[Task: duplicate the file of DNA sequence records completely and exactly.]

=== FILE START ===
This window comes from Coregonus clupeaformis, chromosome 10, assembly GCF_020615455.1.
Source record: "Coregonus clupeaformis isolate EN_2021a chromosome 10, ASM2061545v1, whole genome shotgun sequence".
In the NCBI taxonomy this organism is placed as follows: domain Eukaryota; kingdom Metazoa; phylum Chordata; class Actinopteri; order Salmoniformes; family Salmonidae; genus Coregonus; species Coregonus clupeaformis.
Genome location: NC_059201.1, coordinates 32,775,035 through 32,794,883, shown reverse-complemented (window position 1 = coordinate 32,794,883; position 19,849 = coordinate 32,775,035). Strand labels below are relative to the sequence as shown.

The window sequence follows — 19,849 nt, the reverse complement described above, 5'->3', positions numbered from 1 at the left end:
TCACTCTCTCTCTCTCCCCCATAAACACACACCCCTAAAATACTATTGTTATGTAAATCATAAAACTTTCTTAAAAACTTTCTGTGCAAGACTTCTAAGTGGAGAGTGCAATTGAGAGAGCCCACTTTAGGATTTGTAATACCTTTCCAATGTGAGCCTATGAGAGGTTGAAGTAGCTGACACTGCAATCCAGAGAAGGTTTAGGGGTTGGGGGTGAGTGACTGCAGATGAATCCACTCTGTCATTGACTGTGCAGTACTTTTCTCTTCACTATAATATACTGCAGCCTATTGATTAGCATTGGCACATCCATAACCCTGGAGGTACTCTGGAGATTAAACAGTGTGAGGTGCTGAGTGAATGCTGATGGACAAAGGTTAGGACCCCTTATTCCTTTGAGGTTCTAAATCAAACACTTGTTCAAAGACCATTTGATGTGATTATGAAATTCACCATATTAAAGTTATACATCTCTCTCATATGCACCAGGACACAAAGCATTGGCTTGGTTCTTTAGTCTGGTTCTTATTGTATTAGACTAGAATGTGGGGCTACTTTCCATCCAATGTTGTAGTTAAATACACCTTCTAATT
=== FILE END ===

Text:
This window comes from Coregonus clupeaformis, chromosome 10, assembly GCF_020615455.1.
Source record: "Coregonus clupeaformis isolate EN_2021a chromosome 10, ASM2061545v1, whole genome shotgun sequence".
In the NCBI taxonomy this organism is placed as follows: domain Eukaryota; kingdom Metazoa; phylum Chordata; class Actinopteri; order Salmoniformes; family Salmonidae; genus Coregonus; species Coregonus clupeaformis.
Genome location: NC_059201.1, coordinates 32,775,035 through 32,794,883, shown reverse-complemented (window position 1 = coordinate 32,794,883; position 19,849 = coordinate 32,775,035). Strand labels below are relative to the sequence as shown.

The window sequence follows — 19,849 nt, the reverse complement described above, 5'->3', positions numbered from 1 at the left end:
TCACTCTCTCTCTCTCCCCCATAAACACACACCCCTAAAATACTATTGTTATGTAAATCATAAAACTTTCTTAAAAACTTTCTGTGCAAGACTTCTAAGTGGAGAGTGCAATTGAGAGAGCCCACTTTAGGATTTGTAATACCTTTCCAATGTGAGCCTATGAGAGGTTGAAGTAGCTGACACTGCAATCCAGAGAAGGTTTAGGGGTTGGGGGTGAGTGACTGCAGATGAATCCACTCTGTCATTGACTGTGCAGTACTTTTCTCTTCACTATAATATACTGCAGCCTATTGATTAGCATTGGCACATCCATAACCCTGGAGGTACTCTGGAGATTAAACAGTGTGAGGTGCTGAGTGAATGCTGATGGACAAAGGTTAGGACCCCTTATTCCTTTGAGGTTCTAAATCAAACACTTGTTCAAAGACCATTTGATGTGATTATGAAATTCACCATATTAAAGTTATACATCTCTCTCATATGCACCAGGACACAAAGCATTGGCTTGGTTCTTTAGTCTGGTTCTTATTGTATTAGACTAGAATGTGGGGCTACTTTCCATCCAATGTTGTAGTTAAATACACCTTCTAATT